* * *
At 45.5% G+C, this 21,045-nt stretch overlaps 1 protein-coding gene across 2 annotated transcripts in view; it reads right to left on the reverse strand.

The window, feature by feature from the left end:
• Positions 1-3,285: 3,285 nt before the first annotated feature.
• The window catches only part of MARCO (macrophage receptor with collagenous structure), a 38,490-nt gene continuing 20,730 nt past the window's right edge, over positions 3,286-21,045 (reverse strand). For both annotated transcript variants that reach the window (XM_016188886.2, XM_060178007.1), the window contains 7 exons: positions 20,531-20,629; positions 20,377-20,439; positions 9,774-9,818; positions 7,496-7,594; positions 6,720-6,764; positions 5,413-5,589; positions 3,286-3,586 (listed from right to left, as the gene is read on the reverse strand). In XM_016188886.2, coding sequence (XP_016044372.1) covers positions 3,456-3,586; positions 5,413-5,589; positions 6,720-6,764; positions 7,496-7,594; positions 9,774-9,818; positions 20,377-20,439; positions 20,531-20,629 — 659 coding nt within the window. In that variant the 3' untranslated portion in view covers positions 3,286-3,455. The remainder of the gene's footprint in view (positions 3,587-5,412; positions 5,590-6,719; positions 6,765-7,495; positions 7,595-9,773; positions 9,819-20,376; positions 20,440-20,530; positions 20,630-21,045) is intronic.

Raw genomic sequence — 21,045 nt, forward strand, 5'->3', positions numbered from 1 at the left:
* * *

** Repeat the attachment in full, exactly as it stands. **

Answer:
At 45.5% G+C, this 21,045-nt stretch overlaps 1 protein-coding gene across 2 annotated transcripts in view; it reads right to left on the reverse strand.

The window, feature by feature from the left end:
• Positions 1-3,285: 3,285 nt before the first annotated feature.
• The window catches only part of MARCO (macrophage receptor with collagenous structure), a 38,490-nt gene continuing 20,730 nt past the window's right edge, over positions 3,286-21,045 (reverse strand). For both annotated transcript variants that reach the window (XM_016188886.2, XM_060178007.1), the window contains 7 exons: positions 20,531-20,629; positions 20,377-20,439; positions 9,774-9,818; positions 7,496-7,594; positions 6,720-6,764; positions 5,413-5,589; positions 3,286-3,586 (listed from right to left, as the gene is read on the reverse strand). In XM_016188886.2, coding sequence (XP_016044372.1) covers positions 3,456-3,586; positions 5,413-5,589; positions 6,720-6,764; positions 7,496-7,594; positions 9,774-9,818; positions 20,377-20,439; positions 20,531-20,629 — 659 coding nt within the window. In that variant the 3' untranslated portion in view covers positions 3,286-3,455. The remainder of the gene's footprint in view (positions 3,587-5,412; positions 5,590-6,719; positions 6,765-7,495; positions 7,595-9,773; positions 9,819-20,376; positions 20,440-20,530; positions 20,630-21,045) is intronic.

Raw genomic sequence — 21,045 nt, forward strand, 5'->3', positions numbered from 1 at the left: